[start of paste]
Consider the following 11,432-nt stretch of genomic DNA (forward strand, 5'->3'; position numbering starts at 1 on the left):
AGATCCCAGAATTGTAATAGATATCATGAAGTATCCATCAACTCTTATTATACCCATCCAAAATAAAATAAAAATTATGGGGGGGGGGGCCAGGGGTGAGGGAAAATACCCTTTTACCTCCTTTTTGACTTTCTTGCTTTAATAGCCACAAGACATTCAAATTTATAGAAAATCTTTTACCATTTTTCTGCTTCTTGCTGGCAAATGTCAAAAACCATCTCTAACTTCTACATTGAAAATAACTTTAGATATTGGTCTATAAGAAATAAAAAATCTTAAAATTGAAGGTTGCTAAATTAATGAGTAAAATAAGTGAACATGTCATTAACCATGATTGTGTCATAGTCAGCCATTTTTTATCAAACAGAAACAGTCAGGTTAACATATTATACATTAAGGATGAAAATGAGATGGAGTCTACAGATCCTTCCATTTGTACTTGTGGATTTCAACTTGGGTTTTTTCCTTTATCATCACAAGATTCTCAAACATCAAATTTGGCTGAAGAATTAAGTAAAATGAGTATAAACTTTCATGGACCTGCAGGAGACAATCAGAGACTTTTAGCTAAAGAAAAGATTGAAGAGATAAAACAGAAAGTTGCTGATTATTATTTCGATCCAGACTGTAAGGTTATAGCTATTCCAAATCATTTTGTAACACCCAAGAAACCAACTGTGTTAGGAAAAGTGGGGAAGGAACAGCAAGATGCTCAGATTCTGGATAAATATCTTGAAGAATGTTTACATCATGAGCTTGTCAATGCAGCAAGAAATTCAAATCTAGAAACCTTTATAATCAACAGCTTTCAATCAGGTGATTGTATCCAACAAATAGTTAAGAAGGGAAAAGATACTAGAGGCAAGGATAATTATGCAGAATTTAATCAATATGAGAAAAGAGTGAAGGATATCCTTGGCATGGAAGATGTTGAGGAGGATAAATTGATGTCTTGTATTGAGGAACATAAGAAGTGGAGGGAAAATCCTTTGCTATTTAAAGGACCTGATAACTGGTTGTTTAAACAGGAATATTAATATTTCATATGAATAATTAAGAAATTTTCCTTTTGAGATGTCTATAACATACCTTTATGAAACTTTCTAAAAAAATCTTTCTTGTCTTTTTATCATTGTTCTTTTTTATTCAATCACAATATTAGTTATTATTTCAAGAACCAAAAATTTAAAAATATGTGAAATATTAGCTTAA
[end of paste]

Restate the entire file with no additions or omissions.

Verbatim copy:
Consider the following 11,432-nt stretch of genomic DNA (forward strand, 5'->3'; position numbering starts at 1 on the left):
AGATCCCAGAATTGTAATAGATATCATGAAGTATCCATCAACTCTTATTATACCCATCCAAAATAAAATAAAAATTATGGGGGGGGGGGCCAGGGGTGAGGGAAAATACCCTTTTACCTCCTTTTTGACTTTCTTGCTTTAATAGCCACAAGACATTCAAATTTATAGAAAATCTTTTACCATTTTTCTGCTTCTTGCTGGCAAATGTCAAAAACCATCTCTAACTTCTACATTGAAAATAACTTTAGATATTGGTCTATAAGAAATAAAAAATCTTAAAATTGAAGGTTGCTAAATTAATGAGTAAAATAAGTGAACATGTCATTAACCATGATTGTGTCATAGTCAGCCATTTTTTATCAAACAGAAACAGTCAGGTTAACATATTATACATTAAGGATGAAAATGAGATGGAGTCTACAGATCCTTCCATTTGTACTTGTGGATTTCAACTTGGGTTTTTTCCTTTATCATCACAAGATTCTCAAACATCAAATTTGGCTGAAGAATTAAGTAAAATGAGTATAAACTTTCATGGACCTGCAGGAGACAATCAGAGACTTTTAGCTAAAGAAAAGATTGAAGAGATAAAACAGAAAGTTGCTGATTATTATTTCGATCCAGACTGTAAGGTTATAGCTATTCCAAATCATTTTGTAACACCCAAGAAACCAACTGTGTTAGGAAAAGTGGGGAAGGAACAGCAAGATGCTCAGATTCTGGATAAATATCTTGAAGAATGTTTACATCATGAGCTTGTCAATGCAGCAAGAAATTCAAATCTAGAAACCTTTATAATCAACAGCTTTCAATCAGGTGATTGTATCCAACAAATAGTTAAGAAGGGAAAAGATACTAGAGGCAAGGATAATTATGCAGAATTTAATCAATATGAGAAAAGAGTGAAGGATATCCTTGGCATGGAAGATGTTGAGGAGGATAAATTGATGTCTTGTATTGAGGAACATAAGAAGTGGAGGGAAAATCCTTTGCTATTTAAAGGACCTGATAACTGGTTGTTTAAACAGGAATATTAATATTTCATATGAATAATTAAGAAATTTTCCTTTTGAGATGTCTATAACATACCTTTATGAAACTTTCTAAAAAAATCTTTCTTGTCTTTTTATCATTGTTCTTTTTTATTCAATCACAATATTAGTTATTATTTCAAGAACCAAAAATTTAAAAATATGTGAAATATTAGCTTAA